Carbohydrate nutrition is associated with changes in the retinal vascular structure and branching pattern in children

Bamini Gopinath, Victoria M. Flood, Jie Jin Wang, Wayne Smith, Elena Rochtchina, Jimmy C. Y. Louie, Tien Y. Wong, Jennie Brand-Miller, Paul Mitchell*

*Corresponding author for this work

Research output: Contribution to journalArticlepeer-review

33 Citations (Scopus)


Background: Higher intake of carbohydrates and high–glycemic index (high-GI) diets could lead to small vessel dysfunction.

Objectives: We aimed to assess the associations between intakes of high-GI and high–glycemic load (high-GL) diets, carbohydrate, and the main carbohydrate-containing food groups and retinal microvascular changes in preadolescents.

Design: Students aged 12 y (n = 2353) from a random cluster sample of 21 schools underwent detailed eye examinations. Retinal vessel caliber and fractal dimension were measured from digital retinal images. A validated semiquantitative food-frequency questionnaire was administered.

Results: After multivariable adjustment, children who consumed soft drinks once or more per day had significantly narrower mean retinal arterioles (∼1.9 μm) than did those who never or rarely consumed soft drinks (P-trend = 0.03). When the highest to lowest tertiles of carbohydrate consumption were compared, girls had significantly narrower retinal arterioles (∼1.4 μm; P-trend = 0.03) and boys had wider venules (∼2.3 μm; P-trend = 0.02). In girls only, a higher-GI diet was associated with narrower retinal arterioles (0.98-μm narrowing of retinal arteriolar caliber per SD increase in GI, P = 0.01). Carbohydrate intake and a high-GL diet were associated with greater retinal fractal dimension in girls (highest compared with lowest tertiles: P-trend = 0.003 and 0.01, respectively).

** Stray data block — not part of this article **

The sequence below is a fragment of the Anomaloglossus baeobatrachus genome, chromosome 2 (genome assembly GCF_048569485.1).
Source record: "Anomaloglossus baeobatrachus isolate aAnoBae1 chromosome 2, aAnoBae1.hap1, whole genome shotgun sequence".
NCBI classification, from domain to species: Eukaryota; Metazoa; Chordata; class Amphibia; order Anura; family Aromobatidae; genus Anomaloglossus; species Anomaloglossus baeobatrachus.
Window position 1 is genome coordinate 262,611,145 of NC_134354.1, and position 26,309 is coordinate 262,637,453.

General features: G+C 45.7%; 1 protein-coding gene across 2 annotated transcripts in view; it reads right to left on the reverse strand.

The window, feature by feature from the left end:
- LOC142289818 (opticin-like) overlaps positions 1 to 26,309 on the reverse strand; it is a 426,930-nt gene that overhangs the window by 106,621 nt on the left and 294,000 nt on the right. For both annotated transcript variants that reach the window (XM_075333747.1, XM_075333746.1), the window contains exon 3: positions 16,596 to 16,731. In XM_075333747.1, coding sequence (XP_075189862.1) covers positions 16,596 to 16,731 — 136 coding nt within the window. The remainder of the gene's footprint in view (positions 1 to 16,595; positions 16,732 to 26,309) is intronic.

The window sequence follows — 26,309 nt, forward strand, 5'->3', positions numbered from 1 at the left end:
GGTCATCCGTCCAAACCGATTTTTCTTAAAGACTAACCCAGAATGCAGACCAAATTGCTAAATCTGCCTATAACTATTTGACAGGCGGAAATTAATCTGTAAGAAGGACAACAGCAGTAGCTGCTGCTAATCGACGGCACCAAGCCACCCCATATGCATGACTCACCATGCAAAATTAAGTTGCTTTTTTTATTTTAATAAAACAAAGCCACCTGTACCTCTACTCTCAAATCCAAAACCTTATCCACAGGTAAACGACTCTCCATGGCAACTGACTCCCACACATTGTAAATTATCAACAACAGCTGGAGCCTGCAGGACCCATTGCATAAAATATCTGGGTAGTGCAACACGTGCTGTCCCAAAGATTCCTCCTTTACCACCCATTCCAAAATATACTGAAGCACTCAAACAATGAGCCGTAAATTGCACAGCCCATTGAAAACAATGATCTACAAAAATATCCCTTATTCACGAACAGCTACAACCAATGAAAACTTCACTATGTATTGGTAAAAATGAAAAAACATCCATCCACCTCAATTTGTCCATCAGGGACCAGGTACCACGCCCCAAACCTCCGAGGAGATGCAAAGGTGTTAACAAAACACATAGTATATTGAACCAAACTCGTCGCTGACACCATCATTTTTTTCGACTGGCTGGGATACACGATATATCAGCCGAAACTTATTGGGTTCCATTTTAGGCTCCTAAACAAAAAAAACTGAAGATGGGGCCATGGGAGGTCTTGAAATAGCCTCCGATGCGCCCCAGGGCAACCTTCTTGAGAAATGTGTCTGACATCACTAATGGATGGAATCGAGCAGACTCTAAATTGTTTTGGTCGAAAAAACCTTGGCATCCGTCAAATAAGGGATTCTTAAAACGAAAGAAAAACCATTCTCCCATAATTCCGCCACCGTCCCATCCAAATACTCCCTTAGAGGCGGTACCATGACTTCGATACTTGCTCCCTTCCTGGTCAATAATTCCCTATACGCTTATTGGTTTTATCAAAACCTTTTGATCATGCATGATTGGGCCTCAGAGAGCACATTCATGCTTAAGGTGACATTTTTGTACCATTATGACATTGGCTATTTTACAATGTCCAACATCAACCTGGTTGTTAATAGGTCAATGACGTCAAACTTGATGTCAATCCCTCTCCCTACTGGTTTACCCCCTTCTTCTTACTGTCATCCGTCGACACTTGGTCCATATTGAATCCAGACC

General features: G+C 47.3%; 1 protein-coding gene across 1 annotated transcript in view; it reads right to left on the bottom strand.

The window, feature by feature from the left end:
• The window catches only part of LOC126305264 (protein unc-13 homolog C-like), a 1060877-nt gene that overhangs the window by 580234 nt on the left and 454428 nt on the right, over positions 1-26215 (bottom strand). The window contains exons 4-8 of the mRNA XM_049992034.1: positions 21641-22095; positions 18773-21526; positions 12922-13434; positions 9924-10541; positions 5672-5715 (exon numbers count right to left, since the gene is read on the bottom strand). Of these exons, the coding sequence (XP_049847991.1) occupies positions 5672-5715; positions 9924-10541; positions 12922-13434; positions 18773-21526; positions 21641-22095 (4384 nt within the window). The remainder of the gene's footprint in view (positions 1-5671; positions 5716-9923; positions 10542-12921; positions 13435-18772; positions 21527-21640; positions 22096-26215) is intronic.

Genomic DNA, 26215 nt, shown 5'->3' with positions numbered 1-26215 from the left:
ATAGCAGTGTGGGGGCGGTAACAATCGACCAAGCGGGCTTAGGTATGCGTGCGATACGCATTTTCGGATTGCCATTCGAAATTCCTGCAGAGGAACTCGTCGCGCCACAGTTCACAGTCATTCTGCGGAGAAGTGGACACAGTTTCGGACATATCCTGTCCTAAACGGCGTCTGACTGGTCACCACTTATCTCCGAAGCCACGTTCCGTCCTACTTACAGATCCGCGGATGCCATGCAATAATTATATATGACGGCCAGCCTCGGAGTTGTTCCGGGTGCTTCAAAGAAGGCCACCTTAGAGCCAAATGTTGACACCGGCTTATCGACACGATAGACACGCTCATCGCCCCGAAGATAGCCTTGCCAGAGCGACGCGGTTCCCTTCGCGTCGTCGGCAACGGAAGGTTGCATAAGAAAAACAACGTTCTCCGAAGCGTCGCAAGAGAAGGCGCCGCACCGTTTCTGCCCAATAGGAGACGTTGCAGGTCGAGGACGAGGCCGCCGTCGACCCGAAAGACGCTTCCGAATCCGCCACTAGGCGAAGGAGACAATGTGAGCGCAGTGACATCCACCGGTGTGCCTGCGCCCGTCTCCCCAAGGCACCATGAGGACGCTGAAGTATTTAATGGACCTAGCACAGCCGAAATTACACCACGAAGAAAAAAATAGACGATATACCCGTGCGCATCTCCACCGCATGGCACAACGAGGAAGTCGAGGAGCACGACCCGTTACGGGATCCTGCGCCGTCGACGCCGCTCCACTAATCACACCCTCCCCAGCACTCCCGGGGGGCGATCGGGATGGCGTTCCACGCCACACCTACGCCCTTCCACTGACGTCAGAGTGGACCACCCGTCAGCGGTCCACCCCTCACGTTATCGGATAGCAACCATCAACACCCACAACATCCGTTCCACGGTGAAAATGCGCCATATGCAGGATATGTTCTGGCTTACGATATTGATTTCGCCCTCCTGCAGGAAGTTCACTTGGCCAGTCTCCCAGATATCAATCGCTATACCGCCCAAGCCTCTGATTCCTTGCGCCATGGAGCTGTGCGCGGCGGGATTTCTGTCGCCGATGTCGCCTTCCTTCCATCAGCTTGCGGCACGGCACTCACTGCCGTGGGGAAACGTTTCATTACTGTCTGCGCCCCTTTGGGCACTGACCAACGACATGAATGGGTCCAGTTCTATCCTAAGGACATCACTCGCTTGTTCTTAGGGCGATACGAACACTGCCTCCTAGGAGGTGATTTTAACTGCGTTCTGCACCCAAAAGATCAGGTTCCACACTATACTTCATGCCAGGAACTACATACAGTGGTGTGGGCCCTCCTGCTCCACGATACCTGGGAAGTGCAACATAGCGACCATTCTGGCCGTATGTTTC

Conclusions: Greater consumption of carbohydrates and soft drinks was associated with retinal arteriolar narrowing and venular widening. Because these microvascular signs have been shown to be markers of future cardiovascular disease risk, the presence of this risk factor in children could support the need for healthy dietary patterns that include lower consumption of high-GI foods and soft drinks.
Original languageEnglish
Pages (from-to)1215-1222
Number of pages8
JournalAmerican Journal of Clinical Nutrition
Issue number5
Publication statusPublished - May 2012
Externally publishedYes

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